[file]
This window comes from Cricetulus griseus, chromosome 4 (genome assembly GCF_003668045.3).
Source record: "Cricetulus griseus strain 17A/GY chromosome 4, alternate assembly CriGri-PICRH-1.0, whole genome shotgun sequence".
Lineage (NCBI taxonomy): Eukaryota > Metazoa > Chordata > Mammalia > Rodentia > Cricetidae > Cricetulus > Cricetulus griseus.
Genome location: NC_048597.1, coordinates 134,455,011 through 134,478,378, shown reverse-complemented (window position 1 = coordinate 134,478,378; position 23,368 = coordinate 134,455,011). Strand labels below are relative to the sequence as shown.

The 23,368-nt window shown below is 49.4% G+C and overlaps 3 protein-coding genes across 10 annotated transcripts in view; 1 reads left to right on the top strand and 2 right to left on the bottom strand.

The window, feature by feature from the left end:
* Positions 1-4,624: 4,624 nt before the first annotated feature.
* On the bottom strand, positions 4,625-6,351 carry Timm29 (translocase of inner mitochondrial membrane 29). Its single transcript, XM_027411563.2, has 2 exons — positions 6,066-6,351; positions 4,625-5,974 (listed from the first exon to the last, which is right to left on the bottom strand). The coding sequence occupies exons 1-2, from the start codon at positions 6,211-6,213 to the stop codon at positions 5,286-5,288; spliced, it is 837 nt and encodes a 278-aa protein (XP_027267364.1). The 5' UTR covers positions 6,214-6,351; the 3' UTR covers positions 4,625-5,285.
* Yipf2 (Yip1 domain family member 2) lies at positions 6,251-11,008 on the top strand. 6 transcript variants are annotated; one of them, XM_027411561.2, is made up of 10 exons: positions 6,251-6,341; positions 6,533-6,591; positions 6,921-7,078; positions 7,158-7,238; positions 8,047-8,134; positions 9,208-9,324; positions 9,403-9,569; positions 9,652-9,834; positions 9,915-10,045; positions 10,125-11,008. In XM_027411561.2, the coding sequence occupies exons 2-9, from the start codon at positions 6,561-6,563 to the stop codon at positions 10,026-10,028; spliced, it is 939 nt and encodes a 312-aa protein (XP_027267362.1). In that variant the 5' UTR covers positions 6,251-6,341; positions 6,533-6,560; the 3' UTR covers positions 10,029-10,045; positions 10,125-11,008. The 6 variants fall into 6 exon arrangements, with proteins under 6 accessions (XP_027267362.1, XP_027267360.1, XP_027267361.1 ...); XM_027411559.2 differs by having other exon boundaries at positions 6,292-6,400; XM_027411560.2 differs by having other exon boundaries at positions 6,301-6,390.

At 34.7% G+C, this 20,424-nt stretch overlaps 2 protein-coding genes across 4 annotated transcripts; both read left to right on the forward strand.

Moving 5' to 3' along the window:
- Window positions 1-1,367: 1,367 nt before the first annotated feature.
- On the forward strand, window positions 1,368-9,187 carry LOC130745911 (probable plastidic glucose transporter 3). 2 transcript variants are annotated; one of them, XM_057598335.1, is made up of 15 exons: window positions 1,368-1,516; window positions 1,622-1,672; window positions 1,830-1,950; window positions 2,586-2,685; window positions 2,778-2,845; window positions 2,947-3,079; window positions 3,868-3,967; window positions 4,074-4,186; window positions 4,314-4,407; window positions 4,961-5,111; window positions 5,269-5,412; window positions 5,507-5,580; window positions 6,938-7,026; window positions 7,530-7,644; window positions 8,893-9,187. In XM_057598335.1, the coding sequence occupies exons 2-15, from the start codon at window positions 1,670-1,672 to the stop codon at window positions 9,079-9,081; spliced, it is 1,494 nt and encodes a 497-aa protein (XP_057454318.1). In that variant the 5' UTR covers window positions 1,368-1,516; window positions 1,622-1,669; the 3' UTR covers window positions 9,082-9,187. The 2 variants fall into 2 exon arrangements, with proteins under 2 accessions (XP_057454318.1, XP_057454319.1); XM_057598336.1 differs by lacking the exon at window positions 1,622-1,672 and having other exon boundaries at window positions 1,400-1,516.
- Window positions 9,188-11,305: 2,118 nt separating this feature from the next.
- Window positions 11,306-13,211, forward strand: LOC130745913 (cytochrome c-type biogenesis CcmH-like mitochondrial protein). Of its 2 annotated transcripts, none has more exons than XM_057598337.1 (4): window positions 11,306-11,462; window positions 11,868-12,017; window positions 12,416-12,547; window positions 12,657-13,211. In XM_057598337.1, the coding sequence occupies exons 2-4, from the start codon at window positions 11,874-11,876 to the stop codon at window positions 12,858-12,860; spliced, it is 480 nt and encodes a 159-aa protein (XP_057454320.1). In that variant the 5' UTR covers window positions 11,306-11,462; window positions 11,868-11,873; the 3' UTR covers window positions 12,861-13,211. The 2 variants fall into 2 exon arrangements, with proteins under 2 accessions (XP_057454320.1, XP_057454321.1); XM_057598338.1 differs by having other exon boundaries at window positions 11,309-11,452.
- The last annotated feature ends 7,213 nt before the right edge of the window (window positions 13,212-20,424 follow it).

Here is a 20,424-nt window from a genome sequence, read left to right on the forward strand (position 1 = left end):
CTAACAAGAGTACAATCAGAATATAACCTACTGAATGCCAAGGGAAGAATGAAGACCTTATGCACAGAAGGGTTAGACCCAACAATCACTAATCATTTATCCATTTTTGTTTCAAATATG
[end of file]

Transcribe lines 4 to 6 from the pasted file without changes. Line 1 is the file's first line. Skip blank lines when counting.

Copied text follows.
Genome location: NC_048597.1, coordinates 134,455,011 through 134,478,378, shown reverse-complemented (window position 1 = coordinate 134,478,378; position 23,368 = coordinate 134,455,011). Strand labels below are relative to the sequence as shown.

The 23,368-nt window shown below is 49.4% G+C and overlaps 3 protein-coding genes across 10 annotated transcripts in view; 1 reads left to right on the top strand and 2 right to left on the bottom strand.

The window, feature by feature from the left end: